April 2, 2010
Posted: 01:42 PM ET
So what exactly can you do with the new Apple iPad?
That question will likely be best answered by what apps - or mobile applications - become available for the touch-screen device.
Ahead of the iPad's Saturday release, Apple decided on Thursday to put more than 2,500 iPad apps up for sale on its App Store, giving techies a first glimpse at an answer to that all-important question.
Reviewers who already have the iPad are weighing in. Note that these apps are generally pricier than those for the iPhone or iPad Touch. The big difference? iPad apps are bigger, allowing for fancier designs.
Here are a few iPad apps that caught our eye:
Check out the Apple App Store through iTunes to see a full list of the iPad apps available now, with prices and screenshots. With the exception of the iWork apps, we haven't tried these programs yet, but we'll report back as soon as we get our hands on an iPad.
April 1, 2010
Posted: 01:13 PM ET
In case you've been sleeping under a rock with your iPhone turned off, there's some big tech news coming up on Saturday: Apple's iPad goes on sale. And the pundits are already chiming in.
Here's a point-by-point about this new "slate" computer, which is like a touch-screen laptop without a keyboard, or, as The New York Times writes, "basically a gigantic iPod Touch."
Anything else you want to know about the forthcoming pleasure device known as the iPad? Let us know and we'll do our best to find you answers. Also, if you pick up an iPad on Saturday, let us know what you think at this CNN iReport assignment.
March 22, 2010
Posted: 02:15 PM ET
Editor's note: Geek Out! posts feature the latest and most interesting in nerd-culture news. From scifi and fantasy to gadgets and science, if you can geek out over it you can find it on Geek Out! Look for Geek Out! posts on CNN's Marquee and SciTech blogs.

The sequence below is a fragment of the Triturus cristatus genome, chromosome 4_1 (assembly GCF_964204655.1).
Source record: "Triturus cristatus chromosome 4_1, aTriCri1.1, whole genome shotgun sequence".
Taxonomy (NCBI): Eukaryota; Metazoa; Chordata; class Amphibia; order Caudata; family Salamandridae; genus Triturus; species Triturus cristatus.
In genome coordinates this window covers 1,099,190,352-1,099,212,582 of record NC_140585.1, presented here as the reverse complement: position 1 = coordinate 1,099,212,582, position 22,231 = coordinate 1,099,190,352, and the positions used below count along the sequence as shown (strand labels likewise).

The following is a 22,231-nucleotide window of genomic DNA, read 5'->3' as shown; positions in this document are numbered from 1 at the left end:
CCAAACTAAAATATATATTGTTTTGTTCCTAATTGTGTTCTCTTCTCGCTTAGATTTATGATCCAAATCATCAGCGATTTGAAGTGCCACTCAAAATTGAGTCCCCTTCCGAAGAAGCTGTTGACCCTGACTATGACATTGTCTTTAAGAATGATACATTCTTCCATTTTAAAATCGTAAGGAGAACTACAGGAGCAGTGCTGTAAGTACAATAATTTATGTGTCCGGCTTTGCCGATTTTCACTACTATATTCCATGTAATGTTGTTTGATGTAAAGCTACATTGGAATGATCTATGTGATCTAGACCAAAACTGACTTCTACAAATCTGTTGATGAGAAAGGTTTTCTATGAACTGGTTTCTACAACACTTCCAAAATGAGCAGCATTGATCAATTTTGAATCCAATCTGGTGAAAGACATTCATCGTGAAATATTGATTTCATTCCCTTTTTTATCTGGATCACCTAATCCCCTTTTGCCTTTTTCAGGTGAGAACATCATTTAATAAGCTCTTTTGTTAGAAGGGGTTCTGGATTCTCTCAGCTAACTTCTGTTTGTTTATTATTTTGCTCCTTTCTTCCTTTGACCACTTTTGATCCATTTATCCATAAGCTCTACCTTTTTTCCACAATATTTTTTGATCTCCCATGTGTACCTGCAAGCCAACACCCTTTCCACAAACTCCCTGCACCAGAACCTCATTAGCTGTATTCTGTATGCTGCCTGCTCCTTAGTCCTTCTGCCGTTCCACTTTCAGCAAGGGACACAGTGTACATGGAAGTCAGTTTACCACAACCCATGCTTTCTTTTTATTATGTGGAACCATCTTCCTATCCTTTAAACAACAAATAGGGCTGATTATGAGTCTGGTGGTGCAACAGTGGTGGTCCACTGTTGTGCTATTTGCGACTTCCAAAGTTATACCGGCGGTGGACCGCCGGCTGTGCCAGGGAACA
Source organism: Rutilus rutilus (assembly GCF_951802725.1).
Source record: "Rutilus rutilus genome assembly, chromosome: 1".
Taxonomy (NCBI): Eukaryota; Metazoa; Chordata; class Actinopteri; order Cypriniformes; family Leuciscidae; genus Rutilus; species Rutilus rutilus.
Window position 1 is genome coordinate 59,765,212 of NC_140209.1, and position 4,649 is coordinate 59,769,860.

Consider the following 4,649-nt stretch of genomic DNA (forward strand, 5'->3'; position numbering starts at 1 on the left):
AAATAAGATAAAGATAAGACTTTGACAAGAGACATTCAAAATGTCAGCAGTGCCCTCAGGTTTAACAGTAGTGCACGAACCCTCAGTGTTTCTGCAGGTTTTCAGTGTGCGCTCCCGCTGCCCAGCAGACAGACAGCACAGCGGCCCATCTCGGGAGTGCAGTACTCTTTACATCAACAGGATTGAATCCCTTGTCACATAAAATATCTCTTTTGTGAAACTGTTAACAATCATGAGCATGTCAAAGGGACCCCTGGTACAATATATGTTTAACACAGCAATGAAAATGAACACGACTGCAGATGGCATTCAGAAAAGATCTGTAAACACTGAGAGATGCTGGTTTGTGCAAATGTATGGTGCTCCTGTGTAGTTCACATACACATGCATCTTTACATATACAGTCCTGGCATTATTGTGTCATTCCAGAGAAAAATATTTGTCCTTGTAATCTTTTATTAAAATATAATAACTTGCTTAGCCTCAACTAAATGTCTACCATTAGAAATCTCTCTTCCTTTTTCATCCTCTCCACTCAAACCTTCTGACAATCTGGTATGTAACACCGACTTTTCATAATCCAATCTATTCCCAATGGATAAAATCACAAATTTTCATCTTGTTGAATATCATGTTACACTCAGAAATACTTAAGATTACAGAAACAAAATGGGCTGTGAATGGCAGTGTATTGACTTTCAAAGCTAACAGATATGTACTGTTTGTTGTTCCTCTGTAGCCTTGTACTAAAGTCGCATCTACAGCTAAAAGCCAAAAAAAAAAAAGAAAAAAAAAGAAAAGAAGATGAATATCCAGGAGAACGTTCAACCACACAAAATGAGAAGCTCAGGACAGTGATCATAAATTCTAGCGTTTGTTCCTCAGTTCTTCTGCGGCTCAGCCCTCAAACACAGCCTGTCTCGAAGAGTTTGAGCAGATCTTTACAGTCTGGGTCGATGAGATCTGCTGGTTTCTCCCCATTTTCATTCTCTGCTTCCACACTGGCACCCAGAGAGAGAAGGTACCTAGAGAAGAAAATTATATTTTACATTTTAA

The launch of the iPad is looming, but some of us are still more concerned about what's going to be new for its smaller-statured brother - the iPhone.
There will likely be an update to the phone’s operating system in conjunction with the release of the iPad. The question is – what will we get?
There have been plenty of rumors that this update will be BIG. Of course, "big" is a relative term and could really mean anything.
The hottest rumor is that the phone may actually be able to finally run more than one application at a time.
For Apple geeks, that would be bigger than big - that would be huge - and would bring our beloved iPhone in line with Palm’s Pre.
There are some other smaller features I would love to see come to my favorite technological addiction. Some of these include:
_ Tethering/Hotspot creation: The Palm Pre can do this – time for AT&T to allow the iPhone to do the same – i.e. create a wireless hotspot or allow the phone to be tethered to a laptop so you can surf anywhere. I don’t even care if I have to pay for this feature – just don’t expect me to pay much. (An additional $15 -25 would be in line with what I'd expect).
_ Bluetooth remote profile: The last update gave us Bluetooth streaming for wireless headphones and other audio devices. But for some unknown reason Mr. Jobs neglected to include the profile that lets you change tracks. Please enable this!
_ Custom sound sets: Friends with jailbroken phones (who will remain nameless) lord this over me all the time. Why can’t I make my e-mail, SMS or other alerts sound like whatever I want? Also, why can’t I choose just one email address (my work account for example) to beep/buzz when I get a new email? Right now it’s all or nothing.
Those are just a few of the things that bug me on this phone. And as always, it’s not that the phone isn’t great - it’s that it could be so much better!